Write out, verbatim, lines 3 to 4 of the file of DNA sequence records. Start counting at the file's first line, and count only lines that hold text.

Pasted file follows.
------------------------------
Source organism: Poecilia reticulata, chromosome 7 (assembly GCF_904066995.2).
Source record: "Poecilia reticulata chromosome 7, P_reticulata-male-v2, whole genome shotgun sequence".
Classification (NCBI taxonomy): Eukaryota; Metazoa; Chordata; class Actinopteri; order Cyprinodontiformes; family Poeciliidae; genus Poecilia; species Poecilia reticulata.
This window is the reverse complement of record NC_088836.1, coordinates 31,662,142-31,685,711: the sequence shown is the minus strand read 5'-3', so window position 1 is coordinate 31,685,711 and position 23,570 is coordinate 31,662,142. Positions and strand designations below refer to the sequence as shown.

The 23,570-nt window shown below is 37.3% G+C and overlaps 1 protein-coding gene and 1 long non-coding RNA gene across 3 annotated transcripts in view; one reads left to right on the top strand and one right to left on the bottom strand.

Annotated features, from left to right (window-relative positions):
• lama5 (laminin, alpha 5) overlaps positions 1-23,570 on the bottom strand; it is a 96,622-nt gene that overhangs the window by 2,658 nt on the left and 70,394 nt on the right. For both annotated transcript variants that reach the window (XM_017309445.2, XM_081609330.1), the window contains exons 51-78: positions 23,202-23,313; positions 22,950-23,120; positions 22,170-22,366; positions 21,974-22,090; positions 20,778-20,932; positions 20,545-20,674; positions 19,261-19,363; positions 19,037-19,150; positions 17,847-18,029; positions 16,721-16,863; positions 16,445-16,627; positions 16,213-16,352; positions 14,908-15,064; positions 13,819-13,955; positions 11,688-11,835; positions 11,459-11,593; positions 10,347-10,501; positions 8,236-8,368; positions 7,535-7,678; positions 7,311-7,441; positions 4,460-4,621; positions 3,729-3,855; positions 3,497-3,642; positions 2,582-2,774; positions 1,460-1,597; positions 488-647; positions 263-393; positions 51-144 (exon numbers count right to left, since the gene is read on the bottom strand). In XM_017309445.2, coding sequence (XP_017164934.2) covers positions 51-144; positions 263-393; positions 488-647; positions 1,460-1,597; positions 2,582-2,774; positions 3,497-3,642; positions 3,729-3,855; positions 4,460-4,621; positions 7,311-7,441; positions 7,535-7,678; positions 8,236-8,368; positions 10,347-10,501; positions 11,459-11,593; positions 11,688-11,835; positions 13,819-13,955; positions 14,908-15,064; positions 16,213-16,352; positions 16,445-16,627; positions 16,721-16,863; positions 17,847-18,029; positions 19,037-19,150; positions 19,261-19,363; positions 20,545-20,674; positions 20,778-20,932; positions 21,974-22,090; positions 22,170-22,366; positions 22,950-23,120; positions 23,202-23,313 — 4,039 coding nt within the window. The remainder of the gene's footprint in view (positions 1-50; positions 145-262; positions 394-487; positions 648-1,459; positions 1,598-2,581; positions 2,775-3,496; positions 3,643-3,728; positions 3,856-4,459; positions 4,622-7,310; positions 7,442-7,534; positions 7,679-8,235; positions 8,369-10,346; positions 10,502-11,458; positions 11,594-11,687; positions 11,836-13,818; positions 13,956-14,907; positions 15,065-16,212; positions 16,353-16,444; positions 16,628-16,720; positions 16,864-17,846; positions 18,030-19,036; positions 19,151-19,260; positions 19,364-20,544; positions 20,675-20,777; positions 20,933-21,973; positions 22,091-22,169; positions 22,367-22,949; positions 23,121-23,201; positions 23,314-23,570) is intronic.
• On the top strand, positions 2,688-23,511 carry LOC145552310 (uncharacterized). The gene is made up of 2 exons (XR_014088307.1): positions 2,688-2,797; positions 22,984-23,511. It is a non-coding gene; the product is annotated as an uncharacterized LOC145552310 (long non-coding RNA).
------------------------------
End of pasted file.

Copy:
Classification (NCBI taxonomy): Eukaryota; Metazoa; Chordata; class Actinopteri; order Cyprinodontiformes; family Poeciliidae; genus Poecilia; species Poecilia reticulata.
This window is the reverse complement of record NC_088836.1, coordinates 31,662,142-31,685,711: the sequence shown is the minus strand read 5'-3', so window position 1 is coordinate 31,685,711 and position 23,570 is coordinate 31,662,142. Positions and strand designations below refer to the sequence as shown.